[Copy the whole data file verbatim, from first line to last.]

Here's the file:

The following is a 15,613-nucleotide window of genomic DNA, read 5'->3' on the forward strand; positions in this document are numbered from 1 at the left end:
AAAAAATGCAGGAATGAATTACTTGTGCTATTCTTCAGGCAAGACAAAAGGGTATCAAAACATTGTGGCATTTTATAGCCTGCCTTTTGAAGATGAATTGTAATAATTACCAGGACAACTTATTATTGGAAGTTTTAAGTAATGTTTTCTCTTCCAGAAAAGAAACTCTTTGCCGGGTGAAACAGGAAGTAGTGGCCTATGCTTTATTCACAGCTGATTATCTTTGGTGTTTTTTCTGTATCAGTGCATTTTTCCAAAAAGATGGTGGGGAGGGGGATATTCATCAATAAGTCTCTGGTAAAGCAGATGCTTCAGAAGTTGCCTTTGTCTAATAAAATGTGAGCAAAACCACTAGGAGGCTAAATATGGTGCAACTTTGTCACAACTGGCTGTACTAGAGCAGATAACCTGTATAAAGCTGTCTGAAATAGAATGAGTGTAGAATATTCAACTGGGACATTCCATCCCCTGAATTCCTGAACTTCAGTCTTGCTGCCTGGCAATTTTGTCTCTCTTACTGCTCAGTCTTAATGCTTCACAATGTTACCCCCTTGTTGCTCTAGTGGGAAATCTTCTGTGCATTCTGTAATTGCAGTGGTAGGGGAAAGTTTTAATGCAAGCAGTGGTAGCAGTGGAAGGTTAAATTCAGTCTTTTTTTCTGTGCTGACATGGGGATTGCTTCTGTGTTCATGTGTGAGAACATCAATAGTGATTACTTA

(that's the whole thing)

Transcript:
The following is a 15,613-nucleotide window of genomic DNA, read 5'->3' on the forward strand; positions in this document are numbered from 1 at the left end:
AAAAAATGCAGGAATGAATTACTTGTGCTATTCTTCAGGCAAGACAAAAGGGTATCAAAACATTGTGGCATTTTATAGCCTGCCTTTTGAAGATGAATTGTAATAATTACCAGGACAACTTATTATTGGAAGTTTTAAGTAATGTTTTCTCTTCCAGAAAAGAAACTCTTTGCCGGGTGAAACAGGAAGTAGTGGCCTATGCTTTATTCACAGCTGATTATCTTTGGTGTTTTTTCTGTATCAGTGCATTTTTCCAAAAAGATGGTGGGGAGGGGGATATTCATCAATAAGTCTCTGGTAAAGCAGATGCTTCAGAAGTTGCCTTTGTCTAATAAAATGTGAGCAAAACCACTAGGAGGCTAAATATGGTGCAACTTTGTCACAACTGGCTGTACTAGAGCAGATAACCTGTATAAAGCTGTCTGAAATAGAATGAGTGTAGAATATTCAACTGGGACATTCCATCCCCTGAATTCCTGAACTTCAGTCTTGCTGCCTGGCAATTTTGTCTCTCTTACTGCTCAGTCTTAATGCTTCACAATGTTACCCCCTTGTTGCTCTAGTGGGAAATCTTCTGTGCATTCTGTAATTGCAGTGGTAGGGGAAAGTTTTAATGCAAGCAGTGGTAGCAGTGGAAGGTTAAATTCAGTCTTTTTTTCTGTGCTGACATGGGGATTGCTTCTGTGTTCATGTGTGAGAACATCAATAGTGATTACTTA